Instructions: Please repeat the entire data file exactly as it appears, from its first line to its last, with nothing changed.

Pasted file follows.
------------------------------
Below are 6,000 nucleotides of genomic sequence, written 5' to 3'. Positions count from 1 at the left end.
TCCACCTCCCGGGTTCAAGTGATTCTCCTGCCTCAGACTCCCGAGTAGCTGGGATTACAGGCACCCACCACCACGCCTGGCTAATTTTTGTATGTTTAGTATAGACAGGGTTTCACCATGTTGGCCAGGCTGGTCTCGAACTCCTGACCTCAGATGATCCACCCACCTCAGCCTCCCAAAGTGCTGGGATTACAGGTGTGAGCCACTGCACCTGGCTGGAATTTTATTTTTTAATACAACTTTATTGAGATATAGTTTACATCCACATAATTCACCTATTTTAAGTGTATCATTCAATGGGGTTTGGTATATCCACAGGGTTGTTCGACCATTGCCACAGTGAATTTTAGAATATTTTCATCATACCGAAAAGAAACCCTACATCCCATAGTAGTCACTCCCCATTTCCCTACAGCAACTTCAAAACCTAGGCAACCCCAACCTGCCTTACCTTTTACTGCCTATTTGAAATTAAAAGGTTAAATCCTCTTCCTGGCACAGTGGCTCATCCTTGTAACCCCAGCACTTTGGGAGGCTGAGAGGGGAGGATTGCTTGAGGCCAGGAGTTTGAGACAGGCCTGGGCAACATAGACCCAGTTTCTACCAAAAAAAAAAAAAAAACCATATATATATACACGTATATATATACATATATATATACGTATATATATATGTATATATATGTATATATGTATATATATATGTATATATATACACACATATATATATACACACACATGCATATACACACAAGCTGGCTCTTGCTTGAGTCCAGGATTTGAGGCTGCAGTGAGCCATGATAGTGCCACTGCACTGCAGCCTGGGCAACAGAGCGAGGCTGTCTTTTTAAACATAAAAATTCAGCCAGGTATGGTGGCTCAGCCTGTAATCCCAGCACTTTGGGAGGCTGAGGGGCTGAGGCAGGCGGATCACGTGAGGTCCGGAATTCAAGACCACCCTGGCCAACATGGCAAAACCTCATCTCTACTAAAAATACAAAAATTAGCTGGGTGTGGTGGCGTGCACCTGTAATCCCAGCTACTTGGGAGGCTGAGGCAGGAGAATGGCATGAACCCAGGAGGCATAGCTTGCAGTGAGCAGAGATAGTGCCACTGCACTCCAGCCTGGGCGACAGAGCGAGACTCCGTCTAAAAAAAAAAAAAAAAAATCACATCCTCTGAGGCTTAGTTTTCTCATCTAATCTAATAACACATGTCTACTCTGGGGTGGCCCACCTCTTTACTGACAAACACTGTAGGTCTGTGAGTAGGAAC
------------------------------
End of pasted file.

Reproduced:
Below are 6,000 nucleotides of genomic sequence, written 5' to 3'. Positions count from 1 at the left end.
TCCACCTCCCGGGTTCAAGTGATTCTCCTGCCTCAGACTCCCGAGTAGCTGGGATTACAGGCACCCACCACCACGCCTGGCTAATTTTTGTATGTTTAGTATAGACAGGGTTTCACCATGTTGGCCAGGCTGGTCTCGAACTCCTGACCTCAGATGATCCACCCACCTCAGCCTCCCAAAGTGCTGGGATTACAGGTGTGAGCCACTGCACCTGGCTGGAATTTTATTTTTTAATACAACTTTATTGAGATATAGTTTACATCCACATAATTCACCTATTTTAAGTGTATCATTCAATGGGGTTTGGTATATCCACAGGGTTGTTCGACCATTGCCACAGTGAATTTTAGAATATTTTCATCATACCGAAAAGAAACCCTACATCCCATAGTAGTCACTCCCCATTTCCCTACAGCAACTTCAAAACCTAGGCAACCCCAACCTGCCTTACCTTTTACTGCCTATTTGAAATTAAAAGGTTAAATCCTCTTCCTGGCACAGTGGCTCATCCTTGTAACCCCAGCACTTTGGGAGGCTGAGAGGGGAGGATTGCTTGAGGCCAGGAGTTTGAGACAGGCCTGGGCAACATAGACCCAGTTTCTACCAAAAAAAAAAAAAAAACCATATATATATACACGTATATATATACATATATATATACGTATATATATATGTATATATATGTATATATGTATATATATATGTATATATATACACACATATATATATACACACACATGCATATACACACAAGCTGGCTCTTGCTTGAGTCCAGGATTTGAGGCTGCAGTGAGCCATGATAGTGCCACTGCACTGCAGCCTGGGCAACAGAGCGAGGCTGTCTTTTTAAACATAAAAATTCAGCCAGGTATGGTGGCTCAGCCTGTAATCCCAGCACTTTGGGAGGCTGAGGGGCTGAGGCAGGCGGATCACGTGAGGTCCGGAATTCAAGACCACCCTGGCCAACATGGCAAAACCTCATCTCTACTAAAAATACAAAAATTAGCTGGGTGTGGTGGCGTGCACCTGTAATCCCAGCTACTTGGGAGGCTGAGGCAGGAGAATGGCATGAACCCAGGAGGCATAGCTTGCAGTGAGCAGAGATAGTGCCACTGCACTCCAGCCTGGGCGACAGAGCGAGACTCCGTCTAAAAAAAAAAAAAAAAAATCACATCCTCTGAGGCTTAGTTTTCTCATCTAATCTAATAACACATGTCTACTCTGGGGTGGCCCACCTCTTTACTGACAAACACTGTAGGTCTGTGAGTAGGAAC